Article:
I just wanted to pass along that my one of my Quabbin Portfolios, Constructing Quabbin, received a Merit Award from Black and White Magazine and as a result, a number of images from that portfolio has been published in the June edition. I’m honored by the selection. The portfolio should be published on the magazine’s web site shortly. You can find the magazine and ordering information here. However, the web site presentation has not yet gone live, but the magazine is available at places like Barnes and Noble and some independent bookstores, so I thought I’d pass this along. Being on the road and far from any bookstores, I haven’t seen it yet myself and as a result, I don’t know which images they’ve published. So, here are a few of the images they have to work with, as a special sneak preview. Thanks again to Black and White Magazine.
Posts tagged ‘Belchertown’
It is supposed to be spring here in New England, but it isn’t really. It snowed yesterday a bit though it quickly melted. The wind howled last night, but it has calmed down today, leaving us with a new burst of unseasonably cold weather. This is global weirding, though some claim it is proof that there is no global warming. The earth looks flat from where I sit but it isn’t. When they started the Iditarod in Alaska, they had to import snow to Anchorage. But it remains cold here. Nevertheless, we went out on two occasions in an effort to look at the landscape in a different light. We were cold, but not disappointed. Some photo thoughts from late winter at the Quabbin. First at Goodnough Dike.
Though some seem to be close.
One of the many compelling attributes of the Quabbin Reservoir is the on-going dialogue of past and present. Artifacts of the lost four towns and their residents can be found everywhere. Some are easy to miss, like the character trees that line the old roads inside the Quabbin Gates. (Click on the images for a better view.)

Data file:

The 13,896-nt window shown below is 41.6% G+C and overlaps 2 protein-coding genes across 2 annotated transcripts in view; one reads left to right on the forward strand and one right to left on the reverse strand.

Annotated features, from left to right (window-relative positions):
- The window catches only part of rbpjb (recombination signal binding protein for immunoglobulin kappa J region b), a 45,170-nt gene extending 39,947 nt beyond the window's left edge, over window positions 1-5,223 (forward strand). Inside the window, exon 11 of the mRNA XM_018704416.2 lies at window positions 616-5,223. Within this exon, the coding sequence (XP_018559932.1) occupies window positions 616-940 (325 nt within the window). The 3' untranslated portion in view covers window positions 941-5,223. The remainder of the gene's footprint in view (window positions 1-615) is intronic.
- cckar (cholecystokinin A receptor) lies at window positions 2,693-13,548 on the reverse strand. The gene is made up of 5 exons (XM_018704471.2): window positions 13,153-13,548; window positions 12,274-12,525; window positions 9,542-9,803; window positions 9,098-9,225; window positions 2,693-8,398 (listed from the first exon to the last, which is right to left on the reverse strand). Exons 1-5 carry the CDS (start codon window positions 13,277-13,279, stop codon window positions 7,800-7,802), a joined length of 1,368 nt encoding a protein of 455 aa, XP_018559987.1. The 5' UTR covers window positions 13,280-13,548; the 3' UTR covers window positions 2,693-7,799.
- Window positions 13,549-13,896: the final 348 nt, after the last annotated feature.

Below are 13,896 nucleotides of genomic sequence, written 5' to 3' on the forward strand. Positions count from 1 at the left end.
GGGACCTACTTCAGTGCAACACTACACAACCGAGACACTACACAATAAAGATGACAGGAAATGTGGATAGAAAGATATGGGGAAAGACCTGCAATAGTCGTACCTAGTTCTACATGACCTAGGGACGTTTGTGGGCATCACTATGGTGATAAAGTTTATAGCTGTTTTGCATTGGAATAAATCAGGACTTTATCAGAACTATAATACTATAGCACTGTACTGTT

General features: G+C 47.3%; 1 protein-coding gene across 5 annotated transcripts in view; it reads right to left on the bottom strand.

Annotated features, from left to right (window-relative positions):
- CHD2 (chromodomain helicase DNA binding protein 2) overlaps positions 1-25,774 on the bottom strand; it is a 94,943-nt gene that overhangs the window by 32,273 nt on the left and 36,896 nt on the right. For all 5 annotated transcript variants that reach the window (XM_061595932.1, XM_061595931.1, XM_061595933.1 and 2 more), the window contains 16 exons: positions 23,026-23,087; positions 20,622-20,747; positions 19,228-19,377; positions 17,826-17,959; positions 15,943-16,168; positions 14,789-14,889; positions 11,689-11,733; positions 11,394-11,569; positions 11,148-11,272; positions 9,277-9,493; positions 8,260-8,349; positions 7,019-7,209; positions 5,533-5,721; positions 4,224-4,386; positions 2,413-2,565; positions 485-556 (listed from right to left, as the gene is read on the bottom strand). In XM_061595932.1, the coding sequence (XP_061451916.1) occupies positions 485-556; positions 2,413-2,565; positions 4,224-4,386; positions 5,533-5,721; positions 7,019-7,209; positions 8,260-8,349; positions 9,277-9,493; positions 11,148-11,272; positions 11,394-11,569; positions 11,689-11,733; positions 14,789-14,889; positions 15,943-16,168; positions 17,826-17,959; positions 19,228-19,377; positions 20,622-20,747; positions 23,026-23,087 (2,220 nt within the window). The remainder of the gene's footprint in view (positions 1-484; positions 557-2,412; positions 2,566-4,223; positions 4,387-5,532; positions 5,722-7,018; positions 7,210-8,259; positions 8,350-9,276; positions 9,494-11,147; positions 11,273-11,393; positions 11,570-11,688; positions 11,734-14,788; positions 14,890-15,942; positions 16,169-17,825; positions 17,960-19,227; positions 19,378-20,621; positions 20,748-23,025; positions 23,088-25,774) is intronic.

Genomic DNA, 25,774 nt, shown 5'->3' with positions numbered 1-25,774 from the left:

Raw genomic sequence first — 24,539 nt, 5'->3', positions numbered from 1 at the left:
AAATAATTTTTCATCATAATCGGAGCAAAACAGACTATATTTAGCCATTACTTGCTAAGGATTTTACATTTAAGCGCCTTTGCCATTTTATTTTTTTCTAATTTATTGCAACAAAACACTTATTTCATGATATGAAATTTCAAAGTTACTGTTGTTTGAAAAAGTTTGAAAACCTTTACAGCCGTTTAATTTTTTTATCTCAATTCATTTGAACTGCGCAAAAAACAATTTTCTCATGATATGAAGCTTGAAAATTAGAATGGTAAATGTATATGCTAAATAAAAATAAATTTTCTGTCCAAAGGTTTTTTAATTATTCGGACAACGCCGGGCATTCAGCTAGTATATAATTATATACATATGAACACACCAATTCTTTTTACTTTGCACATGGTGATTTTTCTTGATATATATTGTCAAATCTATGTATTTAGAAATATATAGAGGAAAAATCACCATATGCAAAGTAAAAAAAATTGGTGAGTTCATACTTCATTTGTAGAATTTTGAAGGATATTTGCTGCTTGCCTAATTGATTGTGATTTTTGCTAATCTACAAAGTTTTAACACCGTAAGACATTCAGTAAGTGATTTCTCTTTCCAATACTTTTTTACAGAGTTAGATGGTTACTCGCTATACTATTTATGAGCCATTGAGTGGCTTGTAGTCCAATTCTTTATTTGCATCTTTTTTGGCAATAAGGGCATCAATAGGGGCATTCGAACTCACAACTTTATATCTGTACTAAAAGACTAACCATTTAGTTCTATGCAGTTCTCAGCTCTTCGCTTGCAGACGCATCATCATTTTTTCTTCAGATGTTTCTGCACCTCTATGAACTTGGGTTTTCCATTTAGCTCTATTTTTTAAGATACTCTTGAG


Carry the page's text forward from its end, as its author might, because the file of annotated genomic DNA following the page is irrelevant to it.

I’ve mentioned these before. We noticed their visual presence almost from the first day of shooting here, but didn’t realize until later that they represented the aesthetics of the folks who populated the towns. In many places, the residents, some of them at least, clearly wanted shade and beauty along the sides of their roads. These can be found at Gate 5 in Belchertown along what was once Enfield Road, now an extension of “Old” Enfield Road. This was also state Route 21.
A closer look at the image, however, reveals something else. The road goes directly into the Reservoir. Not a terribly subtle reminder of the history of the Reservoir, not subtle at all. In fact, this road resurfaces about 20 miles to the north at Gate 35 in New Salem. What’s in between? Water.
Lots and lots of water. What you see here was once valley farmland. I have to say that doing justice to this interesting site photographically has been a substantial challenge. Here’s a classic framing shot.
Historically accurate but artistically, I’m not sure. The reality is, you can’t always get the picture that you want. Here’s my favorite.
Some questions are better off left unanswered.
(Tech note: Images taken with an infrared converted Nikon D200, converted to black and white in post production.)